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Literature Film Quarterly (1986) - Murderous Victims in The Secret Agent and Sabotage




The thematic organization of the novel renders all action problematic because no one in the novel is ultimately responsible for his or her own actions (every agent, from Stevie to the Assistant Commissioner, is the agent of someone else), because no one intends or foresees the consequences of his or her actions (every agent acts ignorant of his or her ends), and because the anarchistic politics ot terrorism make personal action a contradiction in terms, for successful action inevitably absorbs and annihilates individual identity, as in the case of the perfect anarchist, the Professor, who demonstrates his faith in his beliefs by always carrying enough explosives to kill any would-be arresting officers along with himself. Hence The Secret Agent, which Conrad called "the story of Winnie Verloc" (xii), grows out of the relation between the two details Conrad's friend had specified-the bomber's idiocy and his sister's suicide-by linking Stevie and Winnie as powerless, unwitting, and so representative secret agents.


Alfred Hitchcock's cavalier attitude toward the literary sources on which he based his films is almost as well‑known as his cavalier attitude toward the actors and actresses he persisted in regarding as so much raw material. When Francois Truffaut remarked that Hitchcock had never made a screen version of such literary classics as Crime and Punishment, Hitchcock explained: "There's been a lot of talk about the way in which Hollywood directors distort literary masterpieces. I'll have no part of that! What I do is read a story only once, and if I like the basic idea, I just forget all about the book and start to create cinema."1 It therefore seems particularly unpromising to study the relation between Hitchcock's films and their literary sources, for the films tend to borrow material from their sources rather than transforming them into cinematic equivalents which invite comparison with the originals:2 nor is Hitchcock's source material customarily distinguished in its own right. Even so, there are already at least two studies of the relation between Sabotage (1936) and Joseph Conrad's novel The Secret Agent (1907), easily Hitchcock's most distinguished source.3 Anderegg's and Goodwin's essays survey a wide range of thematic similarities between Conrad's novel and Hitchcock's film; the present essay will focus on a single aspect of the adaptation, both in order to avoid recapitulating the earlier analyses and in order to emphasize the formative nature of the cinematic idea at the heart of Hitchcock's treatment of the subject.4

The Secret Agent is based on the 1 894 attempt of political anarchists to blow up the Greenwich Observatory. When Conrad suggested that the accidental explosion of the terrorist by his own bomb lacked anything "even most remotely resembling an idea," a friend (Ford Mad...

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  1. Francois Truffaut, Hitchcock (New York: Simon and Schuster, 1966), p. 49.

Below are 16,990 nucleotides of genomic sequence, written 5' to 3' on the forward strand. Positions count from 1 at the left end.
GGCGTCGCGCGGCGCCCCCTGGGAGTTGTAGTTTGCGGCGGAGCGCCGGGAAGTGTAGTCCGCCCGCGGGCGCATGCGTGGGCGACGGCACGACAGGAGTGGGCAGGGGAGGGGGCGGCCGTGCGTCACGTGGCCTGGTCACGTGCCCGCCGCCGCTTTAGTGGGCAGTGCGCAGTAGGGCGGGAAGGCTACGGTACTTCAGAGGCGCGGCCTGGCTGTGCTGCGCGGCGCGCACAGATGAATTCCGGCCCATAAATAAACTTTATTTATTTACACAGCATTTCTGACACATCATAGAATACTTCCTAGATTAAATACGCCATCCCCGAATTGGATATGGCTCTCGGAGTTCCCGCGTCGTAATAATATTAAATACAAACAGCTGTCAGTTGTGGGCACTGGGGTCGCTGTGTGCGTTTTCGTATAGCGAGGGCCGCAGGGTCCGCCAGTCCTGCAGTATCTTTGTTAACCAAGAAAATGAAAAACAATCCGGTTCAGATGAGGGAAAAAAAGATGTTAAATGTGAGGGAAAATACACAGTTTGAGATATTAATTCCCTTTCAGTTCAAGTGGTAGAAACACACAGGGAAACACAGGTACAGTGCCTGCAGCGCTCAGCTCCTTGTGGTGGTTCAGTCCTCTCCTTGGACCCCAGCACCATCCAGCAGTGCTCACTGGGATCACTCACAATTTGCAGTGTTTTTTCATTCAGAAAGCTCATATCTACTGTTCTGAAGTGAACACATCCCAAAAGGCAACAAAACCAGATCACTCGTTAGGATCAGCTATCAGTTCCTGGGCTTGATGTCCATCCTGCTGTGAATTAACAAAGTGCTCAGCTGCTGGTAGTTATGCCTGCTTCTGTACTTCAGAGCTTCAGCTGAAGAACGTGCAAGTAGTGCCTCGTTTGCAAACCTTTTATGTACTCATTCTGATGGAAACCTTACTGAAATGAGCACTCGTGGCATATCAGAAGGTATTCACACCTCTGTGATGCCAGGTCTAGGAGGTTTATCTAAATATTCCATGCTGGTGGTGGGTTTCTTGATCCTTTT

2. For the distinction between borrowing and transforming, see Dudley Andrew, Concepts in Film Theory (New York: Oxford Univ. Press, 1984), pp. 98‑104.
  3. See Michael A. Anderegg, "Conrad and Hitchcock: The Secret Agent Inspires Sabotage," Literature/Film Quarterly, 3 (Summer, 1975), 215‑25; and James Goodwin, "Conrad and Hitchcock: Secret Sharers," in The English Novel and the Movies, ed. Michael Klein and Gillian ParkerfNew York: Ungar, 1981), pp. 218‑27.
  4. Although Hitchcock is not credited with the adaptation‑the scenario is credited Io Charles Bennett and the adaptation to Alma Reville (Mrs. Hitchcock) — both Bennett and Reville had worked often enough and intimately enough with Hitchcock to make it likely that the adaptation was based closely on his own ideas. See John Russell Taylor, Hitch (New York: Pantheon. 1978). p. 139.
  5. Quotations from The Secret Agent are from the Dent edition of Conrad's collected works (London, 1923).
  6. See, for example R. W. Stallman, "Time and The Secret Agent," in The Houses That James Buill (1961; ; rot. Athens: Ohio Univ. Press, 1977), pp. 111‑30; and J. Hillis Miller, "The Secret Agent," in Poets of Reality (Cambridge: Belknap/Harvard Univ. Press, 1965), pp. 39‑67.
  7. Compare Conrad's previous novel Nostromo (1904), in which the enactment of an ideal (by Charles Gould, Martin Decoud, or Nostromo) entails the loss of individual identity and the corruption of the ideal as well.
  8. "Conrad and Hitchcock: The Secret Agent Inspires Sabotage," p. 217.
  9. "Conrad and Hitchcock: Secret Sharers," pp. 221, 223.
  10. Hitchcock's British Films (Hamden, Ct: Archon, 1977), p. 210.
  11. See Yacowar, p. 208.
  12. See, for example, the innocent or sympathetic killers in Blackmail, Secret Agent, Spellbound, Vertigo, Marnie, Torn Curtain, and Family Plot; the obsessive or psychopathic killers in Shadow of a Doubt, Psycho, and Frenzy; and the killer turned victim by Hitchcock's camera in Young and Innocent.